Coal India’s CSR activities highlight why the practice matters
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Coal India’s CSR activities highlight why the practice matters

Coal India CSR Initiative

Coal India CSR Initiative

Section 135 of the Companies Act 2013 made Corporate Social Responsibility (CSR) compulsory in India. On April 1, 2014, the act came into effect making India the first country to legally mandate corporate social responsibility. Since then, CSR has come a long way with companies contributing towards the societal and sustainable development of the country.

Public Sector Undertakings (PSUs) have also made valuable contributions towards this noble effort. Coal India Limited (CIL), the country’s largest coal company, spent more than Rs. 1,300 crores on CSR in the past three years according to a report. The mandated expenditure for the time period was Rs. 1,2 84 crores.

Vinay Ranjan, Director (Personnel), CIL, stated that the PSU was the third-largest CSR spender in the country. The COVID pandemic provided the biggest opportunity for corporates to up their CSR spending and CIL took up the challenge wholeheartedly. Over Rs. 500 crores were spent on various activities to help fight the pandemic.

As part of its COVID initiatives, CIL was directly or indirectly involved in setting up 31 oxygen plants in 28 hospitals across India in 2021 alone. This helped mitigate the oxygen shortage that gripped the entire nation.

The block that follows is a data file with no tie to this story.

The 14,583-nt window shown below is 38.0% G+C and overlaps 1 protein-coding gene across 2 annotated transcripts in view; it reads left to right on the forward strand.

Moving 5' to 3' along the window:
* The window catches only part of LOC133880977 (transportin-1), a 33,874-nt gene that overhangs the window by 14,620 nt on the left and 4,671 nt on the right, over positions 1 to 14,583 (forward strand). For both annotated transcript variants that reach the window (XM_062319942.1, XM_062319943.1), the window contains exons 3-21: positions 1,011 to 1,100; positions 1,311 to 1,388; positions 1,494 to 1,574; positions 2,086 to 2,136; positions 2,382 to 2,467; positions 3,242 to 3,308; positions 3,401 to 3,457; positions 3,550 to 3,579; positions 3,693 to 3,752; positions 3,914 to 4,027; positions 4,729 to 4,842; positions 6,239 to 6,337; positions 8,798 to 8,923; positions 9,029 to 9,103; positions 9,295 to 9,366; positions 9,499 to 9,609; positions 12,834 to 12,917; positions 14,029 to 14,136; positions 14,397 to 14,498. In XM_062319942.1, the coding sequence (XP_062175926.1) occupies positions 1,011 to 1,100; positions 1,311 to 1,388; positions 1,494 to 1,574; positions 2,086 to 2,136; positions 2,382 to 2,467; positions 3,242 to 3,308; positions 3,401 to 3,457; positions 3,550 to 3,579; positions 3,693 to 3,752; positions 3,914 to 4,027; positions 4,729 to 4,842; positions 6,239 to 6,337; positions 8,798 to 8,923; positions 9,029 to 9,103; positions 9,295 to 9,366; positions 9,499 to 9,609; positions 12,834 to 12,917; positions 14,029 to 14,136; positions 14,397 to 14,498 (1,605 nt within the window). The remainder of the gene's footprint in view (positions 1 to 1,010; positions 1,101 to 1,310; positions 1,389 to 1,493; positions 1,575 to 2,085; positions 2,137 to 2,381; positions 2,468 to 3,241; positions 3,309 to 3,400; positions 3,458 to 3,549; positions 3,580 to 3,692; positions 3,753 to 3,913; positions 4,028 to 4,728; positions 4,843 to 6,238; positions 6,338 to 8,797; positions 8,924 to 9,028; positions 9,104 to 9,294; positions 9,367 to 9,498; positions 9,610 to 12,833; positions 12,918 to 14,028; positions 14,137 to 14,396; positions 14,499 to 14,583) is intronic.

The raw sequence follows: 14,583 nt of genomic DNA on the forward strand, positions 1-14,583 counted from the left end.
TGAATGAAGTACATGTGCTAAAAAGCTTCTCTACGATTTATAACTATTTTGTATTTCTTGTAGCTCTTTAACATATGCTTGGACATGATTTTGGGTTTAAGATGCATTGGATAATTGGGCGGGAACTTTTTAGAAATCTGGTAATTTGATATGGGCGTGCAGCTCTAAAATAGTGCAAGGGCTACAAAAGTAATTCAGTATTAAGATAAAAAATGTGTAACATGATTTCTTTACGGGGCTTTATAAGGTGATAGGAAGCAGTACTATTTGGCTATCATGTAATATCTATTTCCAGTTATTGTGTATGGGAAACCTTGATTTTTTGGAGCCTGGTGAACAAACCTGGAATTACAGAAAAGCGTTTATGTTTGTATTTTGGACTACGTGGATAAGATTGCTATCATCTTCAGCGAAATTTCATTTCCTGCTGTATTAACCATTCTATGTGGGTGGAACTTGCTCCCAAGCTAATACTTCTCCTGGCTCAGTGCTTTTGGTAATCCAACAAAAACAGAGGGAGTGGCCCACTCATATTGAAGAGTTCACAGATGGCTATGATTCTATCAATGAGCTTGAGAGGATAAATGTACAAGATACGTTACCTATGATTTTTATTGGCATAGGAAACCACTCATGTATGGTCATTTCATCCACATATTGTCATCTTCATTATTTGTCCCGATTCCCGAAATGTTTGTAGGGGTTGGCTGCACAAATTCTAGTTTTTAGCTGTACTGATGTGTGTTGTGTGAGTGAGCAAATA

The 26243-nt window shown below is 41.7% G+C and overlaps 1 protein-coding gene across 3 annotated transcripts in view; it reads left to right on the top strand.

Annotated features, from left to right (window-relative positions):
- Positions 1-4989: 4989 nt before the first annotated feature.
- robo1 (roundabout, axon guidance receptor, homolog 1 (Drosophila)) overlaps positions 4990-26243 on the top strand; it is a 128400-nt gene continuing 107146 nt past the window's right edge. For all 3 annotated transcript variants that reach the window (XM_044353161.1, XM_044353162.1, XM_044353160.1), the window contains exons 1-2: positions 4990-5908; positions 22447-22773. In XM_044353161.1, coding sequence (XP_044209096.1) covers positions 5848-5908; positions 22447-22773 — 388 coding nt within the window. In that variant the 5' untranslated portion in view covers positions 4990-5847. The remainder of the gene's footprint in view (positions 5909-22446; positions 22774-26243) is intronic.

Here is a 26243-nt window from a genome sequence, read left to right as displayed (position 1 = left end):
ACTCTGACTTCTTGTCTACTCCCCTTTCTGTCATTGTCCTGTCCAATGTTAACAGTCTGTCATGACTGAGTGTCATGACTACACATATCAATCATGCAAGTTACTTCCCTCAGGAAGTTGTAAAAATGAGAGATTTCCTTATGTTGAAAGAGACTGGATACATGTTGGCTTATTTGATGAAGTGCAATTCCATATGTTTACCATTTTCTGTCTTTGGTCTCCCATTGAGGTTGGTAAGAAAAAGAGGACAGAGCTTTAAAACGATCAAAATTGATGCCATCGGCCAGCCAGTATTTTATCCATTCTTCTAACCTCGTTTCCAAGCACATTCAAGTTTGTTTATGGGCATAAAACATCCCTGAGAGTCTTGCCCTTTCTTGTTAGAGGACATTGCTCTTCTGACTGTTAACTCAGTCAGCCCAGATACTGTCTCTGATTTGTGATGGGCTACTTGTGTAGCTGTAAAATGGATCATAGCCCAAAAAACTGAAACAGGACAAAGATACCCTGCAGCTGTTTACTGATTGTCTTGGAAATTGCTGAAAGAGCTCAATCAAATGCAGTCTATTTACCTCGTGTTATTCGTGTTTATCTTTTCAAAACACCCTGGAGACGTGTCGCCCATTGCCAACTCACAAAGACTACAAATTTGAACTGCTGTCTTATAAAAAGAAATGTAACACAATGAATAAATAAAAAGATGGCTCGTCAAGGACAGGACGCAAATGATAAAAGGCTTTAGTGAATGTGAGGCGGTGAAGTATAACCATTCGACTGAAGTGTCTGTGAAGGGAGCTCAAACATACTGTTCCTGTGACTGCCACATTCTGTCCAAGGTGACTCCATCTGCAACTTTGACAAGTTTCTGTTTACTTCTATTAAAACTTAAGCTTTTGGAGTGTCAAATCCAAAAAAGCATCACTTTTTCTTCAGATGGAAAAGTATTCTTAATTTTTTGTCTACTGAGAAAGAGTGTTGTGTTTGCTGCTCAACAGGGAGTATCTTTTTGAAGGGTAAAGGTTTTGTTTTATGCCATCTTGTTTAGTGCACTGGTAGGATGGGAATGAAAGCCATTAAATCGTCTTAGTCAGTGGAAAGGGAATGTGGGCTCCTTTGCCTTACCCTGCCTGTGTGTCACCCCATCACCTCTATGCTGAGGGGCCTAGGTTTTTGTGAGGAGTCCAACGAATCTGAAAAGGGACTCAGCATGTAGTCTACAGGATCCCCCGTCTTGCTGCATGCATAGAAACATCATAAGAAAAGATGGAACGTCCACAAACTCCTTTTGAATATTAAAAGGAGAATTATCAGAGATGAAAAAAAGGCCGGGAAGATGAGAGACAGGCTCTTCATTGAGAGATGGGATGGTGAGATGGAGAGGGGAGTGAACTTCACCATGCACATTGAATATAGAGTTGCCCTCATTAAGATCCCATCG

Additionally, CIL dedicated 60 per cent of its CSR funds on health and sanitation. These projects focused on the underserved communities and worked for their upliftment. Free medical camps for mothers and children helped raise nutritional standards and promote healthy habits. CIL also imparted vocational skills to over 10,000 youths and helped them gain financial independence.

Presently, CIL’s activities are spread out over 34 districts across eight Indian states. Many of these are in regions where the PSU operates. Backward regions are slowly developing into model towns and villages thanks to the company’s efforts.

CSR has definitely made a positive impact on the Indian society. With a population of over 138 crores, government and public schemes alone are not enough. Non-profits can only do so much as they are dependent on voluntary contributions to carry out their operations. This has trained the spotlight on corporate India as they have the necessary funds to initiate and see through such projects. As things stands, the decision to legally mandate CSR spending has been a huge positive for the country.

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